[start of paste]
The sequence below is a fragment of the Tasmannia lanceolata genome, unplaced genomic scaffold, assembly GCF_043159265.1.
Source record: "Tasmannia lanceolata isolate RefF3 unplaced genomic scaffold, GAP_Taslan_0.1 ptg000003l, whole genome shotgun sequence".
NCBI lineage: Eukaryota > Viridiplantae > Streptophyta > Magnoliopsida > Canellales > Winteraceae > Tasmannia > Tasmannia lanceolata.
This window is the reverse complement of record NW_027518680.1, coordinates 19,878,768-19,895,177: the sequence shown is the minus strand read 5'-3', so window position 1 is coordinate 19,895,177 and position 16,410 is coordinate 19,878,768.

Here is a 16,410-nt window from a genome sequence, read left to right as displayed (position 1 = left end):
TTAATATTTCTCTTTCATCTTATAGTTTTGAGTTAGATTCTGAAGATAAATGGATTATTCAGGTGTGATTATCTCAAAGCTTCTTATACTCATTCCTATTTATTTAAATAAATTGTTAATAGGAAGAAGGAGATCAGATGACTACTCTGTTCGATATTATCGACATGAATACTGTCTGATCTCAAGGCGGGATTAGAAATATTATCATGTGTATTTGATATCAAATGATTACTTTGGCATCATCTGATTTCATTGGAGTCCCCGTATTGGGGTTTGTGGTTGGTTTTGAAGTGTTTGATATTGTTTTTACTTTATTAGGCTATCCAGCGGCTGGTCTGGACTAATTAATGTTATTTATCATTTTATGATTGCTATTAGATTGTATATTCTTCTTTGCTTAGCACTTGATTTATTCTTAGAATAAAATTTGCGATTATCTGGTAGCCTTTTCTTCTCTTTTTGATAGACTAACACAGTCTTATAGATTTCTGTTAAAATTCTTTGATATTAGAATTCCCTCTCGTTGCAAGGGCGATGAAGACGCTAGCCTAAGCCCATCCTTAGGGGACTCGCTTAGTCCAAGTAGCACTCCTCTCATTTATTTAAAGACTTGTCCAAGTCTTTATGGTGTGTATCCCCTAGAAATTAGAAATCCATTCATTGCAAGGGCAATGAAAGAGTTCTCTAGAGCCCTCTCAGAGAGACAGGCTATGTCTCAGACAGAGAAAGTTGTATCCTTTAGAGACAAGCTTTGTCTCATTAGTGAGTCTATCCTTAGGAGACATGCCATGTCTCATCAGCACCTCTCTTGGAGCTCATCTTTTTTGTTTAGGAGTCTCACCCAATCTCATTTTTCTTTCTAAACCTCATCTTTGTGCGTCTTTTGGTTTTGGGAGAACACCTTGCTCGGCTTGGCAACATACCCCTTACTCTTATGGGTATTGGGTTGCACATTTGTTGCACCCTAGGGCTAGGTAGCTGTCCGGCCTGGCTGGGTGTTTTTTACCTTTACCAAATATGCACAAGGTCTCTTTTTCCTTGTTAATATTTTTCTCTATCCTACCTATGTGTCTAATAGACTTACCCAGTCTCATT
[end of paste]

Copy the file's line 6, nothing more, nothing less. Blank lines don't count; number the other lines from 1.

TTAATATTTCTCTTTCATCTTATAGTTTTGAGTTAGATTCTGAAGATAAATGGATTATTCAGGTGTGATTATCTCAAAGCTTCTTATACTCATTCCTATTTATTTAAATAAATTGTTAATAGGAAGAAGGAGATCAGATGACTACTCTGTTCGATATTATCGACATGAATACTGTCTGATCTCAAGGCGGGATTAGAAATATTATCATGTGTATTTGATATCAAATGATTACTTTGGCATCATCTGATTTCATTGGAGTCCCCGTATTGGGGTTTGTGGTTGGTTTTGAAGTGTTTGATATTGTTTTTACTTTATTAGGCTATCCAGCGGCTGGTCTGGACTAATTAATGTTATTTATCATTTTATGATTGCTATTAGATTGTATATTCTTCTTTGCTTAGCACTTGATTTATTCTTAGAATAAAATTTGCGATTATCTGGTAGCCTTTTCTTCTCTTTTTGATAGACTAACACAGTCTTATAGATTTCTGTTAAAATTCTTTGATATTAGAATTCCCTCTCGTTGCAAGGGCGATGAAGACGCTAGCCTAAGCCCATCCTTAGGGGACTCGCTTAGTCCAAGTAGCACTCCTCTCATTTATTTAAAGACTTGTCCAAGTCTTTATGGTGTGTATCCCCTAGAAATTAGAAATCCATTCATTGCAAGGGCAATGAAAGAGTTCTCTAGAGCCCTCTCAGAGAGACAGGCTATGTCTCAGACAGAGAAAGTTGTATCCTTTAGAGACAAGCTTTGTCTCATTAGTGAGTCTATCCTTAGGAGACATGCCATGTCTCATCAGCACCTCTCTTGGAGCTCATCTTTTTTGTTTAGGAGTCTCACCCAATCTCATTTTTCTTTCTAAACCTCATCTTTGTGCGTCTTTTGGTTTTGGGAGAACACCTTGCTCGGCTTGGCAACATACCCCTTACTCTTATGGGTATTGGGTTGCACATTTGTTGCACCCTAGGGCTAGGTAGCTGTCCGGCCTGGCTGGGTGTTTTTTACCTTTACCAAATATGCACAAGGTCTCTTTTTCCTTGTTAATATTTTTCTCTATCCTACCTATGTGTCTAATAGACTTACCCAGTCTCATT